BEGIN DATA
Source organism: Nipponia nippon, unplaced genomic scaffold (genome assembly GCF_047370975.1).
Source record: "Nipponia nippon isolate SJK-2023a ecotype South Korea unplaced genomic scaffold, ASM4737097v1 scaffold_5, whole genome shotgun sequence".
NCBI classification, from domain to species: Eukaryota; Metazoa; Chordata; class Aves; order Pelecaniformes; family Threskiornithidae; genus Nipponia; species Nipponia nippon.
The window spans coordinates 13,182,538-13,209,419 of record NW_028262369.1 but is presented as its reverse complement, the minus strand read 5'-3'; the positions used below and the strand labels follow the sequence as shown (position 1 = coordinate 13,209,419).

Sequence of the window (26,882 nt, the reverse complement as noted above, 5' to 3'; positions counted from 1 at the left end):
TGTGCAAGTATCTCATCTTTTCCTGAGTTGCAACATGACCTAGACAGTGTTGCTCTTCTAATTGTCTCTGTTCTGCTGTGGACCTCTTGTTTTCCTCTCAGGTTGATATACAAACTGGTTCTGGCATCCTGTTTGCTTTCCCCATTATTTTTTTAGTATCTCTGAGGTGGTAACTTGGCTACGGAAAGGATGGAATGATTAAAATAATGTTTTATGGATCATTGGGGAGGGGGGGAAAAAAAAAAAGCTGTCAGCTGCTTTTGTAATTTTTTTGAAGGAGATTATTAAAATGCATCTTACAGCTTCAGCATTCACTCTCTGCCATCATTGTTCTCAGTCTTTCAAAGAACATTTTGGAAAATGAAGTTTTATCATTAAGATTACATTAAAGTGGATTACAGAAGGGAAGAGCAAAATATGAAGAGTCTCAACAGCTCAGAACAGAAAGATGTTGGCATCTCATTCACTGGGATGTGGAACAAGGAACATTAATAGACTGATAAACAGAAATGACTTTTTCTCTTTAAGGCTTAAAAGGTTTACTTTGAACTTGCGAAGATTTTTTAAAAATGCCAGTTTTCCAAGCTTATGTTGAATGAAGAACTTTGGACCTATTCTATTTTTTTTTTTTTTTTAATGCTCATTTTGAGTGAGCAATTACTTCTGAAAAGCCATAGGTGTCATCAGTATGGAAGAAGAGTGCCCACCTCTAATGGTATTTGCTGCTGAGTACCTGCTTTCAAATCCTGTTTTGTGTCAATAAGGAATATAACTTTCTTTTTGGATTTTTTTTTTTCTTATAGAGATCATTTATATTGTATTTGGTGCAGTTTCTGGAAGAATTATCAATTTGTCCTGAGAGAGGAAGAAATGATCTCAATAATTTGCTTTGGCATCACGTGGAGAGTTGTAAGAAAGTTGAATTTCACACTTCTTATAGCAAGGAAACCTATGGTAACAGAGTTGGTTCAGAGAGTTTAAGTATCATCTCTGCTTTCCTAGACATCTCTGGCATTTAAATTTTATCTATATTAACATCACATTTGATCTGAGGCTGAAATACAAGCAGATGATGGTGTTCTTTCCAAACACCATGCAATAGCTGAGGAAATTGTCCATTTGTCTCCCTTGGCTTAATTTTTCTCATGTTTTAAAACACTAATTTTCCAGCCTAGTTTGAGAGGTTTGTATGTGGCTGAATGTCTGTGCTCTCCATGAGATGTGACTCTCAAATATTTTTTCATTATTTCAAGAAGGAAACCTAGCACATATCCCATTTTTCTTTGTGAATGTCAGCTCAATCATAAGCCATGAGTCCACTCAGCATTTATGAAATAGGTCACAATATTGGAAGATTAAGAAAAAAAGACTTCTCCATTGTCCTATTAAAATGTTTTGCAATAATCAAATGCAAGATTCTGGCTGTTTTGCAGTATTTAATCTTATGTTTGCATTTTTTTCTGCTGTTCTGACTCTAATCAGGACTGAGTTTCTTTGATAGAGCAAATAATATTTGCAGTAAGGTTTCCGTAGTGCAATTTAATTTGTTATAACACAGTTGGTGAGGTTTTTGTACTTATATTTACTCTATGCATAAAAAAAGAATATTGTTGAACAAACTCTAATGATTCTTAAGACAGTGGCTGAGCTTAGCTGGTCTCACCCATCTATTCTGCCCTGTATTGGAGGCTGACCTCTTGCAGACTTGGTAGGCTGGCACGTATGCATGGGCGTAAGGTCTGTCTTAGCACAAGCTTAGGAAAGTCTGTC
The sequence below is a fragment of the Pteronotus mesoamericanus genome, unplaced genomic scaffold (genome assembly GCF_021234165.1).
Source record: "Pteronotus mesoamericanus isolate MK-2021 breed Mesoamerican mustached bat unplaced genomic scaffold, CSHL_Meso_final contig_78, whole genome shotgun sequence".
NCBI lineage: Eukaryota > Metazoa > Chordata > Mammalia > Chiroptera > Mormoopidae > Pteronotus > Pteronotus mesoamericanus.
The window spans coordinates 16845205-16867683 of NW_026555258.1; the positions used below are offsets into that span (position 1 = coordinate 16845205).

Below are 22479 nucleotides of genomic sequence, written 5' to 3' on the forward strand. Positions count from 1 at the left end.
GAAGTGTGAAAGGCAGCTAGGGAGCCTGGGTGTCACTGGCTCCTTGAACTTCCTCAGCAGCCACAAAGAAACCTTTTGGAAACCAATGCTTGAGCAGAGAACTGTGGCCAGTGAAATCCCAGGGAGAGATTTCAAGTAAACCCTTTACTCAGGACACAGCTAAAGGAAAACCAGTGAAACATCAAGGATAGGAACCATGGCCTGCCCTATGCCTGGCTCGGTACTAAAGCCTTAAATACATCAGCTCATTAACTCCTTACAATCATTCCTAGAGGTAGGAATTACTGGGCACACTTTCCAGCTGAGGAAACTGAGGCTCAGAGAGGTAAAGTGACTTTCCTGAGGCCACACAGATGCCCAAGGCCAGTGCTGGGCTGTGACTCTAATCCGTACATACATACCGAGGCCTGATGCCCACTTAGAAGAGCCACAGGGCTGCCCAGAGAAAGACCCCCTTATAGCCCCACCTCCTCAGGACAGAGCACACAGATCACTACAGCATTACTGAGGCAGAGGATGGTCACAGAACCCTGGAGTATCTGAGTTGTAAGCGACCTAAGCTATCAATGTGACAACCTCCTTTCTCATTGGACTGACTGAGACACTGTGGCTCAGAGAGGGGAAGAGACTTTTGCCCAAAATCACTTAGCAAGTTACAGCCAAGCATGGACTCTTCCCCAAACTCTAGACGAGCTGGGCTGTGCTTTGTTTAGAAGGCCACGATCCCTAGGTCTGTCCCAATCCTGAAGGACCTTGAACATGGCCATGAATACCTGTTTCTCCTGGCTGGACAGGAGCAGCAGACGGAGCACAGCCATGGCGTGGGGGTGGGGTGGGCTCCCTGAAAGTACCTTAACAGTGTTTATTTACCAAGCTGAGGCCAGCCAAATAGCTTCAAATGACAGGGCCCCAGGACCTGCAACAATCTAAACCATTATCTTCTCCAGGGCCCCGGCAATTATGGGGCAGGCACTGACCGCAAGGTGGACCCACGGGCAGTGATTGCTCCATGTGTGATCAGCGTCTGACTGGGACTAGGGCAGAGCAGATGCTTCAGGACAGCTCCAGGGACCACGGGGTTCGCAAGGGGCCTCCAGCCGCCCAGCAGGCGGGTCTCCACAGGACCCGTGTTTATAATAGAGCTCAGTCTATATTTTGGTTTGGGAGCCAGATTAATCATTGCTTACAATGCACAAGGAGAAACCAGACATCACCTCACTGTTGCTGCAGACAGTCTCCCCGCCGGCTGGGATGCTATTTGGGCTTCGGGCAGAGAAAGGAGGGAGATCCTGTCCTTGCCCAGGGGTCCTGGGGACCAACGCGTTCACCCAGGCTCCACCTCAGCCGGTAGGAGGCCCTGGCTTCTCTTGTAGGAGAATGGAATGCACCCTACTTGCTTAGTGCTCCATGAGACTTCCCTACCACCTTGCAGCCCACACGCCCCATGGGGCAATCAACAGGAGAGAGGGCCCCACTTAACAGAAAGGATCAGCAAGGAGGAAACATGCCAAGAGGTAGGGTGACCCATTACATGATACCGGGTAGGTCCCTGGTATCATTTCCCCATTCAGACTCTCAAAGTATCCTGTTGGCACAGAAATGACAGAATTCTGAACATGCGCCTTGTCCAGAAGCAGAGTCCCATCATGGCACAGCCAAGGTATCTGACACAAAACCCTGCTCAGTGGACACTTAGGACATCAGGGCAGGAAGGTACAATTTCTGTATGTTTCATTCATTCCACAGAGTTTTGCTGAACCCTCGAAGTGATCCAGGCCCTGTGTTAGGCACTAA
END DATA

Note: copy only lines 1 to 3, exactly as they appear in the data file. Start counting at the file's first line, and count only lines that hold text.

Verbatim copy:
Source organism: Nipponia nippon, unplaced genomic scaffold (genome assembly GCF_047370975.1).
Source record: "Nipponia nippon isolate SJK-2023a ecotype South Korea unplaced genomic scaffold, ASM4737097v1 scaffold_5, whole genome shotgun sequence".
NCBI classification, from domain to species: Eukaryota; Metazoa; Chordata; class Aves; order Pelecaniformes; family Threskiornithidae; genus Nipponia; species Nipponia nippon.